Telkom Kenya to be privatised
Telkom SA is keen to take a stake in Telkom Kenya if if Kenya implements a retrenchment program for which funding has been pledged by the World Bank. Telkom must go digital, and become a leaner profit making institution before it can be privatised – and at present it can’t compete profitably in an open market while 60% of it’s budget is spent on salaries for its 20,000 workers. James Rege, the PS for Information confirmed that talks have taken place and a consultant will soon be hire to implement the scheme.
lost opportunity however Telkom is unlikely to be offered as much as the 380 million shillings it was offered by Mount Kenya Communications/Econet in 2001.
The February African Business also has lengthy stories on drug trafficking in Malindi/Mombasa and small-scale gold mining in Kakamega.
Fibre Optic Nairobi
As part of the first phase of a national fibre optic backbone, Kenya Data Networks (KDN) is installing a metropolitan fibre ring around Nairobi. They put a notice in the papers indicating that their crews around upper hill, community, westlands and the CBD may disrupt traffic, but they expect to have completed by March. Also, while 10 applicants applied to compete with Jambonet, only two, KDN and Jamii Telcom have paid the licence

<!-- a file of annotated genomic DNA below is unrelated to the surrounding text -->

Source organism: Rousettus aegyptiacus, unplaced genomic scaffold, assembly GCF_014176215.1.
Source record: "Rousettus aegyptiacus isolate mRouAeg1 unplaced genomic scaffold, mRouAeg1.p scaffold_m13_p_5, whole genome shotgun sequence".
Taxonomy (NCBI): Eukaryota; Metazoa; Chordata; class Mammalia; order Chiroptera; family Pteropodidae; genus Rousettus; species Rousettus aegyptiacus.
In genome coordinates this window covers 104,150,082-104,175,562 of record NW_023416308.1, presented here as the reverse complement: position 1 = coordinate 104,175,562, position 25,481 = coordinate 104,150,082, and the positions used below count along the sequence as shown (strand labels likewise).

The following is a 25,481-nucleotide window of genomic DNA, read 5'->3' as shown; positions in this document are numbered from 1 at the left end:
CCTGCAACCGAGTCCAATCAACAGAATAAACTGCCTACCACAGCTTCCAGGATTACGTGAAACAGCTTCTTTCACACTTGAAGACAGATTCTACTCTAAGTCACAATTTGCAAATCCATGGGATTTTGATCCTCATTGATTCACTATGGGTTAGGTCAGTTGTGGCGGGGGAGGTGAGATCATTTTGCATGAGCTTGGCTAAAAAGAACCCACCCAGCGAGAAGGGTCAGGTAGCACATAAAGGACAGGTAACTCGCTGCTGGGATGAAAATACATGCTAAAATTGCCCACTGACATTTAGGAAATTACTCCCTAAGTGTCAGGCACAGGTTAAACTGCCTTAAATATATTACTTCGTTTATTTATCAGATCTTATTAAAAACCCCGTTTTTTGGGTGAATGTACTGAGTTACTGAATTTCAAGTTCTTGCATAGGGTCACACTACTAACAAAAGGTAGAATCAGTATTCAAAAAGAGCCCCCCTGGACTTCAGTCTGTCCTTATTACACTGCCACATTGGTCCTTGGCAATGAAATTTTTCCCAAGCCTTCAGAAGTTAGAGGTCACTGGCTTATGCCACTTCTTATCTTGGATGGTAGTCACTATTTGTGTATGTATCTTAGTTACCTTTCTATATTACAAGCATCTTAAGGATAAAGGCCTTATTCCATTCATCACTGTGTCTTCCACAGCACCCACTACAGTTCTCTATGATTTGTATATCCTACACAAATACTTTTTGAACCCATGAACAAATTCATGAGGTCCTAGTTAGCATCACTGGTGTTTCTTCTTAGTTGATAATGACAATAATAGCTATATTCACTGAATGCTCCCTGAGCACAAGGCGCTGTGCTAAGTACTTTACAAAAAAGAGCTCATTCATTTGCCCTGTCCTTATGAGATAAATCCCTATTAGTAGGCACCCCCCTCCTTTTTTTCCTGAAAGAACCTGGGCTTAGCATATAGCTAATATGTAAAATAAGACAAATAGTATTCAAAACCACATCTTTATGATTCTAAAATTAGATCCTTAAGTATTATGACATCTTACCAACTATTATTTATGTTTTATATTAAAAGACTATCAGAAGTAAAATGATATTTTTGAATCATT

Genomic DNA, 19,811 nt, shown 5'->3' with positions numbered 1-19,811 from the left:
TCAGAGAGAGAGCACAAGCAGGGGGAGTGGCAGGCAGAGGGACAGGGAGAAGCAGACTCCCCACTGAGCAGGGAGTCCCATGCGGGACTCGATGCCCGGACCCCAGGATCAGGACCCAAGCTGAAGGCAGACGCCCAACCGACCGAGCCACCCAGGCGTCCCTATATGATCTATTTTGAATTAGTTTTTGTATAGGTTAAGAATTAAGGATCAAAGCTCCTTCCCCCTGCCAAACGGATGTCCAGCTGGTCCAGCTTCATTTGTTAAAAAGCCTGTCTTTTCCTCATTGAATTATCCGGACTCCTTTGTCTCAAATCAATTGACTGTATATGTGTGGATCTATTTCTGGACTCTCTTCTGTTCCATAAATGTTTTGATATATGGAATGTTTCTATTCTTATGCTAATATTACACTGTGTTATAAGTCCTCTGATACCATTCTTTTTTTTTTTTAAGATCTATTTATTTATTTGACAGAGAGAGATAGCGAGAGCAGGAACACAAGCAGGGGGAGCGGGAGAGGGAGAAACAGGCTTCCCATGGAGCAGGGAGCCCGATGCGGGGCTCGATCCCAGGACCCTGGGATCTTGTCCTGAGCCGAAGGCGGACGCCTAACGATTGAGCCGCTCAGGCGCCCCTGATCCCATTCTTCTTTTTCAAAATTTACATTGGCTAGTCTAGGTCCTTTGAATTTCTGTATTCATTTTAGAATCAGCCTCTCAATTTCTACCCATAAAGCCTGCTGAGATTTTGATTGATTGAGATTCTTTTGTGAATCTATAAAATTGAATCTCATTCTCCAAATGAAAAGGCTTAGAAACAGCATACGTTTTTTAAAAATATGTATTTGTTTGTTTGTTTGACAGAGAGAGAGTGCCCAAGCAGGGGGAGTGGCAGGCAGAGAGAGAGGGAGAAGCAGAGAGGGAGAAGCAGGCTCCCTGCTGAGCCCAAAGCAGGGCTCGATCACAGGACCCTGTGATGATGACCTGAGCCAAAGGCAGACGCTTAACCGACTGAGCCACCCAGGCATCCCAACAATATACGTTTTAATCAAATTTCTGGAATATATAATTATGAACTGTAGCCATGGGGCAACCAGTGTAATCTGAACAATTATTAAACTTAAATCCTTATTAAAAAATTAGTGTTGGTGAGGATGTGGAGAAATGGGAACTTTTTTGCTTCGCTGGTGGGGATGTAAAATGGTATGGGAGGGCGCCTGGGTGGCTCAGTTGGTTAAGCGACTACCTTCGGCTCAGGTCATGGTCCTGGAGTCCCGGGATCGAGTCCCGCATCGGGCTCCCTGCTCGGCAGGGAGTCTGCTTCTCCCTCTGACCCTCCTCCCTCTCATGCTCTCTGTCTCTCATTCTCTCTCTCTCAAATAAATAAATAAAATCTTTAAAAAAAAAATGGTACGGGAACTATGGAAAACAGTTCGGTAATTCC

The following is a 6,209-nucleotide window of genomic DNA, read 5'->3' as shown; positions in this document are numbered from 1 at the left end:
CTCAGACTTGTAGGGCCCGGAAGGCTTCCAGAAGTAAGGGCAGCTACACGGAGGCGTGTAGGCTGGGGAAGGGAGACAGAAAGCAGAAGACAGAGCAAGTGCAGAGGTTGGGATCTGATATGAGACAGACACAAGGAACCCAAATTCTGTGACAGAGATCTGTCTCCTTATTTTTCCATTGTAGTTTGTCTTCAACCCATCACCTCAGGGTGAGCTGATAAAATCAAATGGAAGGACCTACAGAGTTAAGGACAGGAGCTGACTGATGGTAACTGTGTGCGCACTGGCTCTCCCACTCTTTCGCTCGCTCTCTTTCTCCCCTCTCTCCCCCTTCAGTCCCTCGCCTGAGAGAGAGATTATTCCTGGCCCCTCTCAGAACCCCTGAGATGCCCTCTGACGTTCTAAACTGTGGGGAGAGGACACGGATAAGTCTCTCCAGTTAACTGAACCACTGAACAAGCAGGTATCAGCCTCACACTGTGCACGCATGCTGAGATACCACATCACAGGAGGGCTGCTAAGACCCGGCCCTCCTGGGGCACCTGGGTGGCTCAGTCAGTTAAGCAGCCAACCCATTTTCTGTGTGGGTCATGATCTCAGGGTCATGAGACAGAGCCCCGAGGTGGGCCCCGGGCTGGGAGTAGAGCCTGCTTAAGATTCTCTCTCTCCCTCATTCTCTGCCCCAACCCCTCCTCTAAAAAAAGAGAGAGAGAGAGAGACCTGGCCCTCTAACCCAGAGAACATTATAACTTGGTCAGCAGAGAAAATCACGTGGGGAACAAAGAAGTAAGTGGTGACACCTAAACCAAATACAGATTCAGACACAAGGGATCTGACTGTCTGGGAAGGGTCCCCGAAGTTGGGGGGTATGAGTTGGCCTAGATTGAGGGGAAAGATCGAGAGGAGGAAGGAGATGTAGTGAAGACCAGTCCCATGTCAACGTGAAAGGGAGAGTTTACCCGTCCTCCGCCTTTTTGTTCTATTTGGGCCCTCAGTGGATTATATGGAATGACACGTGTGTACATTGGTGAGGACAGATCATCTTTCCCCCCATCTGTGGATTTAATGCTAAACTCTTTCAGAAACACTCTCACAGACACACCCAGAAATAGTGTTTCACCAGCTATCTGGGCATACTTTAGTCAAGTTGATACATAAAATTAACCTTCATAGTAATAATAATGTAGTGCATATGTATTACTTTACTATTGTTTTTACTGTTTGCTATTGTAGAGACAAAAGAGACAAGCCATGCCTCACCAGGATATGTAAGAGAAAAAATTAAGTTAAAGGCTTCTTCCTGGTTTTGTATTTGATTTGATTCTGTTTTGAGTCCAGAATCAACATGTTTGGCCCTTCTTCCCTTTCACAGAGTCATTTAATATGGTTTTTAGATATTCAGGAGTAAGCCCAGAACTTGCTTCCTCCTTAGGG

UK billionaire Richard Branson recently launched Virgin Nigeria airline that will replace Nigeria’s national carrier, which ceased operations a few years ago. Virgin own 49% of the airline, and it will domestic, regional and international flights to the Far East. Nigerian investors own 51%, and the airline enjoys the support of the Nigerian government and public, so far. However an application to fly the Lagos-New York was turned down by American authorities, because of Virgin’s opposition to allowing more American flights to Britain’s Heathrow. Meanwhile, Continental Airlines (American) is due to begin flights to Lagos in April.
Ethiopian vs. Kenyan airlines
Ethiopian Airlines, Kenya Airways (KQ) nemesis has placed an order for 10 Boeing 7E7 Dreamliners, a concept jet that will be created in the next few years. The ‘order’ worth 1.3 billion, comes as KQ has bet its future on the tried and tested 777 – Kenya was the first African country to fly the aircraft, and Ethiopian have since ordered some, and have now upped the stakes. Will KQ, who also have a mostly Boeing fleet follow suit? . Ethiopian also has a code-share agreement with South African Airways, KQ’s other major business rival.